Cracking the car window?

The other day, I had to run into the library to pick up a reserved item.  I had a choice: bring my kids in for the few seconds it would take to pick up my item or leave them, locked in the car for those same few seconds.  If I took them with me, it would involve taking them out of their car seats, one at a time, making sure they held my hands as we walked through the busy parking lot, dodging drops of rain (did I mention it was downpouring at this point?) and then keeping them under wraps while I spoke to the librarian and then hustled them back out to reverse the process.  Or, leave them in the car, together, locked up and safe.  Mind you, it was NOT a hot day, I had parked close to the library (any closer, and I’d have driven into the front windows), and I knew my item was ready to go.  I won’t tell you what I chose, so that you won’t judge.  But it definitely brings up some interesting ideas and thoughts regarding this whole debate.

It’s constantly in the news, especially since it’s summer time and the weather has been HOT.  Before it was kids, it was people leaving their dogs/other pets in cars, windows cracked.  Now, it’s children.  When it starts to make the news, it’s usually a terrible situation.  I think within a week of one another, there were two sets of parents who left their kids in the car for an extended period of time, and it ended with death.  Sometimes, the parent legit forgets: their kid is quiet, sleeping, and they go into work, on the train, etc, and truthfully forget.  Other times, it’s because they are too busy to figure out what else to do.  Regardless of the reason, it makes you wonder, what parent leaves their child in the car??

When I was little, my mom used to leave my sisters and I in the car together.  I never remember it being super hot, and considering I can actually remember it happening, we weren’t particularly too young to care for ourselves somewhat.  It was so she could run into the bank, dry cleaners, or drug store, quickly, uninhibited, and of course, without the constant request of something that was in our line of sight (“Mom, can I have…?”) I don’t fault her now and I am sure I didn’t then, because it meant we could get to our ultimate destination quicker.  So why is it such a big deal now?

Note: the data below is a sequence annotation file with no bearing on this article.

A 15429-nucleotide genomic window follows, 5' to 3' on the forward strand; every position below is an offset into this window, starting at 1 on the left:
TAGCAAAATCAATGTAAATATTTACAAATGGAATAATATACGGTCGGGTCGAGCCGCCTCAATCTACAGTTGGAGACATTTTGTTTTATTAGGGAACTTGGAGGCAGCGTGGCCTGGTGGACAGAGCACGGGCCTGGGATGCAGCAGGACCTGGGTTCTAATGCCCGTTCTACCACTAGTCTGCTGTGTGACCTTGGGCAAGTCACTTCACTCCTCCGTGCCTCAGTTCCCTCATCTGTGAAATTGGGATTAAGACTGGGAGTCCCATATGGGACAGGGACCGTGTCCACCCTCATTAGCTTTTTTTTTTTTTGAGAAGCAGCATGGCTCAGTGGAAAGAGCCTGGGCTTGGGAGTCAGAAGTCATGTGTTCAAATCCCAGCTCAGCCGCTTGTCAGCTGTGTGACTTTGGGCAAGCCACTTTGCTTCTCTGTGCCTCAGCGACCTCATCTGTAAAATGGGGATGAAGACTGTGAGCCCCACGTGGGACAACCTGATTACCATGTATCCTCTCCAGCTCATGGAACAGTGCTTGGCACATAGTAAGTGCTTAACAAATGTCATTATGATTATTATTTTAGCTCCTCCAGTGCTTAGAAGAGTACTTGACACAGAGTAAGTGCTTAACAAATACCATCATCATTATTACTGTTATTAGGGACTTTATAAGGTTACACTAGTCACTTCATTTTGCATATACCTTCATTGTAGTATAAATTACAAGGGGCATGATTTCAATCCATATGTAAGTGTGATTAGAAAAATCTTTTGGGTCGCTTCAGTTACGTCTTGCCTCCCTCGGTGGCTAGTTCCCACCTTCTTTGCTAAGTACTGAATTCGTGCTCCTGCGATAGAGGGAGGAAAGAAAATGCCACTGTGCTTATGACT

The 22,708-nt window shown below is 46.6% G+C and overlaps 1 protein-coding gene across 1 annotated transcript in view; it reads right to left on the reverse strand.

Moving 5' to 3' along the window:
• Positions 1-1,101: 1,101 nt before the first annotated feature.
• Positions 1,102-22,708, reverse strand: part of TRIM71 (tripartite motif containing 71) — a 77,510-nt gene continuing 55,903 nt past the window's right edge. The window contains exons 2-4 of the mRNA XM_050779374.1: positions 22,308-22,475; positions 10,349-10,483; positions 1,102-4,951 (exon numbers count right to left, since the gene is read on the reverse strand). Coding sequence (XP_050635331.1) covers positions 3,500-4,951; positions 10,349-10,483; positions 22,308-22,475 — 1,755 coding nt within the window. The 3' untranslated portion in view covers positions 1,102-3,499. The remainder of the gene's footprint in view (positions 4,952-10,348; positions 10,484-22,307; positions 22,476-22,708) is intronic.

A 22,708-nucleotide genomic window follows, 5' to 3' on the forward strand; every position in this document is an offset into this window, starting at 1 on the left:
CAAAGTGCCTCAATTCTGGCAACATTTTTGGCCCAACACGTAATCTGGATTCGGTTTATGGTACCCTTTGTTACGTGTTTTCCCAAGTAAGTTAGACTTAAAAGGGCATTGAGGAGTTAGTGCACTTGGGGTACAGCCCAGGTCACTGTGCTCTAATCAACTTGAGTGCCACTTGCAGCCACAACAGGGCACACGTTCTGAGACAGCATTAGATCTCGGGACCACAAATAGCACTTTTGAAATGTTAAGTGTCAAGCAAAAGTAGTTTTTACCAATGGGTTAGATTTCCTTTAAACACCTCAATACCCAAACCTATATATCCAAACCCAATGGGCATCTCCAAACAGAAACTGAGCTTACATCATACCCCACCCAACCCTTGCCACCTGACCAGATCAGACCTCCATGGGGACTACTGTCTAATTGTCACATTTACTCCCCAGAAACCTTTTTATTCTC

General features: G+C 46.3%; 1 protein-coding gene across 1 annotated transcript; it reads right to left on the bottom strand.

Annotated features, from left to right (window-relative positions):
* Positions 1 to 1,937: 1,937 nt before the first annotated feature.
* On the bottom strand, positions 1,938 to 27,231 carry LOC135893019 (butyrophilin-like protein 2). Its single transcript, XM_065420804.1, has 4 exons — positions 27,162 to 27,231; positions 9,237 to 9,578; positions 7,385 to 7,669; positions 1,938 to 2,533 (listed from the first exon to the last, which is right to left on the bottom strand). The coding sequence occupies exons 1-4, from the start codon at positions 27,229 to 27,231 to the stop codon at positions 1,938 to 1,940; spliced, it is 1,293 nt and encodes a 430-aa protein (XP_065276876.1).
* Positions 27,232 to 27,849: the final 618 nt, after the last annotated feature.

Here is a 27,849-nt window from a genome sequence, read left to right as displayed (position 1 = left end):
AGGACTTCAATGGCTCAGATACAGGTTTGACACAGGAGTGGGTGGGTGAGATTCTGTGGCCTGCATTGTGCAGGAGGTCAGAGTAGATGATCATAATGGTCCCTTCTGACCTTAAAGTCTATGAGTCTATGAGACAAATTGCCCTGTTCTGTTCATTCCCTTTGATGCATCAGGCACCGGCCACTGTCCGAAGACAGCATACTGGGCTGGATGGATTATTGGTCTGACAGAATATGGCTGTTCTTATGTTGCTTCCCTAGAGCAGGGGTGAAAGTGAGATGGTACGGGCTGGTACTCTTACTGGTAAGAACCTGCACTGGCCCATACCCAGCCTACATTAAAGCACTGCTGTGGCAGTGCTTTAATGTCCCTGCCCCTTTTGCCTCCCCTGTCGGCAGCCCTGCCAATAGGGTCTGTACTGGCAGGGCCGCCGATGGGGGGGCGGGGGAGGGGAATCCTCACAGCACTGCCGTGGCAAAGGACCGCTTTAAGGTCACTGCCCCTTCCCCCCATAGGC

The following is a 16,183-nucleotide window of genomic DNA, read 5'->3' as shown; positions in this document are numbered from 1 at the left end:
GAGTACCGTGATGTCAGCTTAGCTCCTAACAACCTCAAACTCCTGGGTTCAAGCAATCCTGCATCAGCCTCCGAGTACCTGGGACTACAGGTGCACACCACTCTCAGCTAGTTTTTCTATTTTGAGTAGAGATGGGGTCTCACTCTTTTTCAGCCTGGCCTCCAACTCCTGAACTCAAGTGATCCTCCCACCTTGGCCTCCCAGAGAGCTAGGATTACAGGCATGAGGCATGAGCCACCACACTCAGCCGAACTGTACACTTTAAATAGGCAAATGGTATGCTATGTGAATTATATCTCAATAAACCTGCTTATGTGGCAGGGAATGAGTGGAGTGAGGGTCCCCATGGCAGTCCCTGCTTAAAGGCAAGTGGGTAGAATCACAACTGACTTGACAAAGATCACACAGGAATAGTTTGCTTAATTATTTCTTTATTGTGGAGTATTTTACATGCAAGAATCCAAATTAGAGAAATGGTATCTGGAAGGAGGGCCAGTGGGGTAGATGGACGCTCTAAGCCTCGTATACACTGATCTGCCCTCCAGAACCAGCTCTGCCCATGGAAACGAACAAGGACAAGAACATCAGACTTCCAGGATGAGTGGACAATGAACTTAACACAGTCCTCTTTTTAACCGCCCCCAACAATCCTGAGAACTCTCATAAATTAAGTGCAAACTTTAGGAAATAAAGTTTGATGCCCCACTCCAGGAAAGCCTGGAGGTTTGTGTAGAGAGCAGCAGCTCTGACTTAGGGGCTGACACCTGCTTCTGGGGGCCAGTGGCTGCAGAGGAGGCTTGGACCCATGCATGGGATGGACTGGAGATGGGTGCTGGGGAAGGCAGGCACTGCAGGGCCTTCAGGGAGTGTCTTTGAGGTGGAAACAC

Maybe it’s because our media is at our fingertips, constantly updating us and reminding us of what is going on in the world.  Maybe we are more aware of how things can affect children.  Maybe we’re too busy with our social media, cell phones, computers, our own lives, and we are too egocentric to think about our children and what their needs are.  I know I love my kids.  I know that I would never do anything to endanger them in any way.  I also know that I am a busy woman, and find it difficult to take care of the 80382 things I have to do in one day.  So whether I choose to leave my kids in the car for those few seconds while I run into the dry cleaner (and can still see them from the window and know its NOT a hot day) or deal with the carseat/hand-holding/distractability that comes with every trip into every store, I suppose is ultimately my decision.  Reckless endangerment?  For a few seconds?  You decide.

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One thought on “Cracking the car window?

  1. American society seems to have gotten hyper-paranoid about leaving children alone EVER (and eager to snitch on those who do). There are circumstances where it’s definitely not OK to leave kids in the car, and there are circumstances where parents should be allowed to make reasonable judgement calls. As an older kid, I usually wanted to stay in the car, because I could read or relax instead of walking around some boring store.

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